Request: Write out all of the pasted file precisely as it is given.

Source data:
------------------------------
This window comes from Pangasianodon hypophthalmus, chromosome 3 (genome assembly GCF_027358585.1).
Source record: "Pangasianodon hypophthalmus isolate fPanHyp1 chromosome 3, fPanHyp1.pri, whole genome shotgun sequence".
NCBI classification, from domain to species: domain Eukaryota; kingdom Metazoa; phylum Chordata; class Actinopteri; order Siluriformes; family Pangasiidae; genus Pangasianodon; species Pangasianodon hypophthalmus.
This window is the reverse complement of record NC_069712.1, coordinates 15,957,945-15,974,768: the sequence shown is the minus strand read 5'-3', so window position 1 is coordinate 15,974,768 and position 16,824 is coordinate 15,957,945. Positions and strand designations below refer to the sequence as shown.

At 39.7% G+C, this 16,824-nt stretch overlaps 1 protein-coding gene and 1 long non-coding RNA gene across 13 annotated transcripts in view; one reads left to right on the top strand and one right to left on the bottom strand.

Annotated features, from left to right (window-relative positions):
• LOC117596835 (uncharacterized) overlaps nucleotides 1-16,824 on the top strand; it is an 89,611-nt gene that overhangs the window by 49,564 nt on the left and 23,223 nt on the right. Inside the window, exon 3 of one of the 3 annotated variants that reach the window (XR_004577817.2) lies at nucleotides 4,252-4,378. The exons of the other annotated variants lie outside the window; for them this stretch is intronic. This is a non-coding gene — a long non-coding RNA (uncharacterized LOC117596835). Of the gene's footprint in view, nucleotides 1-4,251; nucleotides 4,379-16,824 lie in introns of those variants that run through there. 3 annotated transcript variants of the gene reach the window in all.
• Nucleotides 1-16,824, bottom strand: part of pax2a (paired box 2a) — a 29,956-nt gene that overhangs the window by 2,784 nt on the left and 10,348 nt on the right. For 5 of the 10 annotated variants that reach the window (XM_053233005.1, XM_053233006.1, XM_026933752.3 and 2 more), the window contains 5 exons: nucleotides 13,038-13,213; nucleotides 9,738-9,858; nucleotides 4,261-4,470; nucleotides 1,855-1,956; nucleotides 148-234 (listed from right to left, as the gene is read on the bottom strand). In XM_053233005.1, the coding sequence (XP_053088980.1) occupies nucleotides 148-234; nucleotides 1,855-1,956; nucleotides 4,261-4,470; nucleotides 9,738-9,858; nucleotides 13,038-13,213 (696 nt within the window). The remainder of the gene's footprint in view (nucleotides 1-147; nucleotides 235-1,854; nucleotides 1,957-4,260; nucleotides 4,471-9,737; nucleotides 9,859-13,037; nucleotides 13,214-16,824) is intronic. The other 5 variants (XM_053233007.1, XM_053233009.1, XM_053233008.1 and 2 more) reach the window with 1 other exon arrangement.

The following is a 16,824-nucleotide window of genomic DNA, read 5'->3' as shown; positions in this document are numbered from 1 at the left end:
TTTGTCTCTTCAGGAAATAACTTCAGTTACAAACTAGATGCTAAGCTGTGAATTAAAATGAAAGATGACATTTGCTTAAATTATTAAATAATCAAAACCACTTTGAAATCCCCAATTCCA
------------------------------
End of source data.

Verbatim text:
This window comes from Pangasianodon hypophthalmus, chromosome 3 (genome assembly GCF_027358585.1).
Source record: "Pangasianodon hypophthalmus isolate fPanHyp1 chromosome 3, fPanHyp1.pri, whole genome shotgun sequence".
NCBI classification, from domain to species: domain Eukaryota; kingdom Metazoa; phylum Chordata; class Actinopteri; order Siluriformes; family Pangasiidae; genus Pangasianodon; species Pangasianodon hypophthalmus.
This window is the reverse complement of record NC_069712.1, coordinates 15,957,945-15,974,768: the sequence shown is the minus strand read 5'-3', so window position 1 is coordinate 15,974,768 and position 16,824 is coordinate 15,957,945. Positions and strand designations below refer to the sequence as shown.

At 39.7% G+C, this 16,824-nt stretch overlaps 1 protein-coding gene and 1 long non-coding RNA gene across 13 annotated transcripts in view; one reads left to right on the top strand and one right to left on the bottom strand.

Annotated features, from left to right (window-relative positions):
• LOC117596835 (uncharacterized) overlaps nucleotides 1-16,824 on the top strand; it is an 89,611-nt gene that overhangs the window by 49,564 nt on the left and 23,223 nt on the right. Inside the window, exon 3 of one of the 3 annotated variants that reach the window (XR_004577817.2) lies at nucleotides 4,252-4,378. The exons of the other annotated variants lie outside the window; for them this stretch is intronic. This is a non-coding gene — a long non-coding RNA (uncharacterized LOC117596835). Of the gene's footprint in view, nucleotides 1-4,251; nucleotides 4,379-16,824 lie in introns of those variants that run through there. 3 annotated transcript variants of the gene reach the window in all.
• Nucleotides 1-16,824, bottom strand: part of pax2a (paired box 2a) — a 29,956-nt gene that overhangs the window by 2,784 nt on the left and 10,348 nt on the right. For 5 of the 10 annotated variants that reach the window (XM_053233005.1, XM_053233006.1, XM_026933752.3 and 2 more), the window contains 5 exons: nucleotides 13,038-13,213; nucleotides 9,738-9,858; nucleotides 4,261-4,470; nucleotides 1,855-1,956; nucleotides 148-234 (listed from right to left, as the gene is read on the bottom strand). In XM_053233005.1, the coding sequence (XP_053088980.1) occupies nucleotides 148-234; nucleotides 1,855-1,956; nucleotides 4,261-4,470; nucleotides 9,738-9,858; nucleotides 13,038-13,213 (696 nt within the window). The remainder of the gene's footprint in view (nucleotides 1-147; nucleotides 235-1,854; nucleotides 1,957-4,260; nucleotides 4,471-9,737; nucleotides 9,859-13,037; nucleotides 13,214-16,824) is intronic. The other 5 variants (XM_053233007.1, XM_053233009.1, XM_053233008.1 and 2 more) reach the window with 1 other exon arrangement.

The following is a 16,824-nucleotide window of genomic DNA, read 5'->3' as shown; positions in this document are numbered from 1 at the left end:
TTTGTCTCTTCAGGAAATAACTTCAGTTACAAACTAGATGCTAAGCTGTGAATTAAAATGAAAGATGACATTTGCTTAAATTATTAAATAATCAAAACCACTTTGAAATCCCCAATTCCA